Affirmed.

TONGUE, Justice, specially concurring.

I concur in the result reached by the majority in this case, but for the reasons stated by this court in Marshall v. Martinson, 268 Or. 46, 518 P.2d 1312 (1974), as cited by the majority (see p. 772). In that case this court held, as in this case, that the objection to the testimony by the expert witness was properly sustained, but upon the ground that:

*773 "* * * under the facts of this case the trial judge could properly find that there were so many varying factors involved in the problem presented by this question that the opinion of an expert witness in answer to that question would indeed have been `speculative,' * * *." 268 Or. at 56, 518 P.2d 1312.

In my opinion, even if the diagram referred to by the majority had been in evidence, the opinion of the expert witness was too "speculative" to be admissible.

LENT, Justice, concurring.

I concur in the result, and I concur that the admissibility of the kind of evidence with which we are here concerned should be judged by the same rules as are used generally with respect to the admissibility of opinion evidence of witnesses who are expert in a given field. I concur with what I believe the majority is trying to express by the following statement:

"One of the rules is that an expert's opinion must be based upon the facts in evidence or upon the facts within the personal knowledge of the expert."

I do not concur with the statement as written.

An expert's opinion amounts to the conclusion which he draws from certain facts that he assumes to exist for the predicate of his conclusion. Whether those facts actually exist is for the trier of fact to determine. That determination is dependent upon whether there is evidence from which those facts could be found to exist by the trier of fact.

If there is evidence in the record from which the trier of fact could find the existence of a certain fact, the expert may assume that fact to exist. If the existence of that fact is necessary to the validity of the opinion expressed by the expert, but the trier of fact fails to find that the fact exists, the trier of fact should disregard that opinion.

There is no such thing as a "fact" within the personal knowledge of the expert. There may be evidence within the personal knowledge of the expert, from which he infers the existence of a fact, but his inference may be found by the trier of fact to be erroneous just as in the case of the inferences to be drawn from the evidence within the personal knowledge of any other witness.

For example, a witness may testify that he saw an object lying on the ground a certain distance and direction away from a certain fire hydrant. That testimony is evidence from which the trier of fact may find that the object was in that location, i.e., that the fact exists that the object was in that location. On the other hand, for any number of reasons the trier of fact might find that the fact does not exist. For example, the trier of fact might find that other evidence is more believable as to the location of the object or that the witness who testified to the location was not credible.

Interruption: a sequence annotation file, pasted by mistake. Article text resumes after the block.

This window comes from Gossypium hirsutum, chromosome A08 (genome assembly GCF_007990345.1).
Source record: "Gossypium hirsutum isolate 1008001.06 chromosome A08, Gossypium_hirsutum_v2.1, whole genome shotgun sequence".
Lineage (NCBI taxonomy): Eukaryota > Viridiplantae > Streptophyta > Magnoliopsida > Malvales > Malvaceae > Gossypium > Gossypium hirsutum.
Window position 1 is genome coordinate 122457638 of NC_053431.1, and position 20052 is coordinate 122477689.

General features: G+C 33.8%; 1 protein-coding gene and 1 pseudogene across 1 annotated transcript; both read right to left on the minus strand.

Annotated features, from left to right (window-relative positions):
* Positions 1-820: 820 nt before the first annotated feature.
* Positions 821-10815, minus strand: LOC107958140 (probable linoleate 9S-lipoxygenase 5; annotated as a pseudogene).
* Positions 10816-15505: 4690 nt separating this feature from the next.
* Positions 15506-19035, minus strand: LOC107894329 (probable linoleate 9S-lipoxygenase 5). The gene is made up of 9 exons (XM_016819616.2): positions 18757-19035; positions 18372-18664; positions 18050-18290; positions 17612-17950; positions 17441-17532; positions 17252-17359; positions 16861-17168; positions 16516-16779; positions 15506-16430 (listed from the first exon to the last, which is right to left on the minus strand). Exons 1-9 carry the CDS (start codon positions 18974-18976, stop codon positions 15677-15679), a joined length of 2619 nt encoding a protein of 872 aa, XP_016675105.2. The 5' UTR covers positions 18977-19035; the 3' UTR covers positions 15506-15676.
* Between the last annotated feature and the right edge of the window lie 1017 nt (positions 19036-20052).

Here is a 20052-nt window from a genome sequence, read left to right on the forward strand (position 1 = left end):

Now, it may be that the witness who testifies to the location of the object in the above example is the very witness who is being asked for an expert opinion based upon the location of the object. If it be assumed that he is testifying truthfully, what it is that is in his personal knowledge is what he believes he perceived through his senses. That is not necessarily "fact"; it is only evidence from which the existence of "fact" can be established. The trier of fact may accept or reject that location as fact, just as in the case of any other witness.

In expressing an opinion, an expert may assume to be in existence any fact which could be found to exist by the trier of fact from evidence in the record. If there is no evidence, from the expert or any other source, from which the existence of a given fact could be found, the expert's opinion may not be received if a necessary predicate of that opinion is the existence of that very fact.

In the case at bar, there was no evidence in the record to establish a basis for the trier of fact to find that the location of the deceased's body was that upon which the expert witness predicated his opinion; therefore, his opinion evidence could not be received over objection.